Little Failure: A Memoir
By Gary Shteyngart
Perhaps it is characteristic of our compacted times, when nostalgia is only decades deep, that an author born in 1972 writes his memoir. In Little Failure: A Memoir, Gary Shteyngart describes his childhood life in Leningrad; his immigration at age seven to Queens, New York; his inculcation into the American Jewish community at a day school; his passage onto hipster and substance-enhanced life at an elite high school and at Oberlin College; and, finally, his alcoholic launch into adulthood on the twin engines of novel-writing and psychoanalysis.
The travelogue of Shteyngart’s life is merely the bones of the narrative. He is writing about his parents and about being Russian. Igor (Gary is his American name) is a sensitive, asthmatic child, both constricted and deepened by his laboured breathing and his obsessive parents. His mother calls him failurchka (little failure), an English word with a Russian diminutive ending, after he does not conform to the model of the high-achieving Russian-Jewish student. His father calls him solpyak (snotty), because of his asthma.
In the early part of this memoir, the Russian language is as much a character as his family. Russian speech – the idioms, the forms of address, the caress and brutality – mirrors his relationship with his parents. His father insults him constantly with shutki (trenchant jokes), hits him – dal emu po shee (give one [a blow] across the neck) – but holds the young Gary’s mouth open with a spoon while he sleeps to ease his asthmatic breathing. When a day school teacher is impressed that Gary can read Dostoyevsky in the original Russian, his father responds by poo-pooing, “Only Chekhov.”
Of his mother, Shteyngart writes, “My mother is from a country of lies, and I am still one of its citizens. She can lie to me at will. She can lie to me without even using her imagination. And whatever comes out of her mouth I am supposed to accept as truth, a doubleplusgood.”
His father and mother fight, and he feels he is the glue that keeps them from a razvod (divorce). Eventually, he discovers he will need a divorce from them.
Evident in the first part of the memoir is how different Soviet Jews were from the immigrants who arrived in North America early in the 20th century. As a precocious child, Shteyngart played in front of a statue of Lenin, wrote juvenilia about Lenin and a magic goose, embraced Russian classics and lived daily in the memory of the 26 million Russians killed in the Second World War, including his grandfather.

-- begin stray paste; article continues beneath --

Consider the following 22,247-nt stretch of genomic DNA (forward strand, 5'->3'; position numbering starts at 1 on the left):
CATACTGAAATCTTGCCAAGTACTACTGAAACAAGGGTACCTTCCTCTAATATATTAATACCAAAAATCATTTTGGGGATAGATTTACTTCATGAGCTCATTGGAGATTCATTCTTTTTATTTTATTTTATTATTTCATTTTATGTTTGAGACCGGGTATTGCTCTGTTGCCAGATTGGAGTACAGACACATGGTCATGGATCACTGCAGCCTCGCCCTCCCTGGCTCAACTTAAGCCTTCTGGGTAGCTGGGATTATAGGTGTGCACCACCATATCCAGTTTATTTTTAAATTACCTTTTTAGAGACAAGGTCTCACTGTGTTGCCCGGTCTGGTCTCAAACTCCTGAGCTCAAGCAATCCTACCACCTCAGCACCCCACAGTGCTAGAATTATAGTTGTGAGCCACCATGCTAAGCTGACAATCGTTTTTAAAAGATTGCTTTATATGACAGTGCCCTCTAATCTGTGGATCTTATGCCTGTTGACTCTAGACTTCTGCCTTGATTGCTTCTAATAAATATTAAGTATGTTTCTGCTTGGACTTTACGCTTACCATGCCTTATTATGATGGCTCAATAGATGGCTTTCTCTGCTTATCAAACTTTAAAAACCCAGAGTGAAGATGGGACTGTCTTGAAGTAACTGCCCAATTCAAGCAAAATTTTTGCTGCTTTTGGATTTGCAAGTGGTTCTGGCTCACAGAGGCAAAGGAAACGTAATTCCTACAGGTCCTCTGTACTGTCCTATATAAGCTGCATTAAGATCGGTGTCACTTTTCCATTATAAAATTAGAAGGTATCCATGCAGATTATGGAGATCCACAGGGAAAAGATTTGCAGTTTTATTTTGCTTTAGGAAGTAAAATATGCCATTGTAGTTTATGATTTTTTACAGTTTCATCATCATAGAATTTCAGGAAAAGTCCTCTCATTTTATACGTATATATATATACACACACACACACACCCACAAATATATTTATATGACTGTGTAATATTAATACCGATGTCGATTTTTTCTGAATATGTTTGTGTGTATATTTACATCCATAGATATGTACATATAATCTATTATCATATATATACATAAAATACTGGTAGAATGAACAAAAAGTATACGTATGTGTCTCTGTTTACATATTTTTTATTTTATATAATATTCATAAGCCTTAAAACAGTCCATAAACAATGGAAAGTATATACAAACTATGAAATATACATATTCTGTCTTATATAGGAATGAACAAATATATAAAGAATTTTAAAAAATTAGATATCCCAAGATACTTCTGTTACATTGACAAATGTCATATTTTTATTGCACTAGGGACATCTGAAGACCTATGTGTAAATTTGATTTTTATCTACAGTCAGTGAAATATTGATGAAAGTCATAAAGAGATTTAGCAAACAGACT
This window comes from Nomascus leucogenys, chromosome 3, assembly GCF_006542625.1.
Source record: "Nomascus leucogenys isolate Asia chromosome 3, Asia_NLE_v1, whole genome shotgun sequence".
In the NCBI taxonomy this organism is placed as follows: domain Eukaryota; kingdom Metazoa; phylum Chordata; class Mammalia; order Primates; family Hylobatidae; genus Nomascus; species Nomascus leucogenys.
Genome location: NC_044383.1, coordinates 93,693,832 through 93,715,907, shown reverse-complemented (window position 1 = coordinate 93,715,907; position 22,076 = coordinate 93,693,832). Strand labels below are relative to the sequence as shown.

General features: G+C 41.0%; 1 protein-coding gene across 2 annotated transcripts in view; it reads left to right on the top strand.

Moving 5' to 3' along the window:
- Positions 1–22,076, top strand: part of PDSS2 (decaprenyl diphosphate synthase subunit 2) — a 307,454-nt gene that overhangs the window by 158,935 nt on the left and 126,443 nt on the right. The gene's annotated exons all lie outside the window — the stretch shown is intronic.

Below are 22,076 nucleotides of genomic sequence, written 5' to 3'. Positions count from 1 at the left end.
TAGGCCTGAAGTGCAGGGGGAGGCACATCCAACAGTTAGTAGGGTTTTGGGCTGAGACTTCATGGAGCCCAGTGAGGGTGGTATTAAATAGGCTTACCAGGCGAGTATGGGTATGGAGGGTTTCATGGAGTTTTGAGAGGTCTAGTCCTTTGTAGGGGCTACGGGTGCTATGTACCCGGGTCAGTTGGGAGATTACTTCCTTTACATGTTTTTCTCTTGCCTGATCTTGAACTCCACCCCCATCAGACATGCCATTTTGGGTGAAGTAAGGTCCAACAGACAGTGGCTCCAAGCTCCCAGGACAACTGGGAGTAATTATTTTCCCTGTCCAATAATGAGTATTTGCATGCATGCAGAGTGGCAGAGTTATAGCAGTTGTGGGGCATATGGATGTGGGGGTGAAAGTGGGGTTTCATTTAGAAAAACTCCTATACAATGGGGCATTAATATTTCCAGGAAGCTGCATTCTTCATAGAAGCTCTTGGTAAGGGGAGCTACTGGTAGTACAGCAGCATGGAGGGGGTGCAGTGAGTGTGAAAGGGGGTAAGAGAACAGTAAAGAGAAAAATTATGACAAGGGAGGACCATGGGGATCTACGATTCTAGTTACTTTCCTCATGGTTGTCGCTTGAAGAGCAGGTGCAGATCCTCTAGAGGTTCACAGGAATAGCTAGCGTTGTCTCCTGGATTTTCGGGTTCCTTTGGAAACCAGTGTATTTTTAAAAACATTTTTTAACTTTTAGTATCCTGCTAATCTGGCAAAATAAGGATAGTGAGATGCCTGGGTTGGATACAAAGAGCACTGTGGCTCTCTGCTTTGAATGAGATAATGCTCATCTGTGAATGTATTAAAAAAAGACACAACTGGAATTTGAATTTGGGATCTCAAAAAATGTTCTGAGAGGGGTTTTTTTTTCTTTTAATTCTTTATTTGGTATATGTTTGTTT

When the Shteyngarts have the opportunity to emigrate during Jimmy Carter’s presidency, they join the Russian ex-pat community in Queens, embrace Judaism and pursue the American dream through frugality and hard work with the expectation their son will excel and eventually be a doctor or lawyer.
The fulcrum of this transformation for Shteyngart from a Russian-experiencing-America to an American writer reflecting on his Russian past is when he realizes that “We are the enemy.” He is called the “Red Gerbil” by his classmates, since he comes from what then-U.S. president Ronald Reagan called the “evil empire.”
As Shteyngart becomes more assimilated, he loses his accent and engages his prodigious intellectual and creative abilities. The narrative becomes a more conventional story of an outcast hoping to fit in – an alcoholic, druggy slacker and sexually frustrated adolescent, a Russian-Jewish version of A Portrait of the Artist as a Young Man.
When Shteyngart finds his vocation in writing, his Russianness re-emerges as a fictionalized reflection of Russians in America in The Russian Debutante’s Handbook (2002) and of Russian-Americans returning to the former Soviet Union in Absurdistan (2006). Little Failure provides a sort of Coles Notes summary of the characters and incidents in his young adult life that were transformed into fiction.
Whether in memoir or fiction, Shteyngart’s writing is funny, deft and charged. His control of language is formidable and, in Little Failure, he mixes his characteristic humour with the dolour of being Russian for the perfect sweet-and-sour piquancy.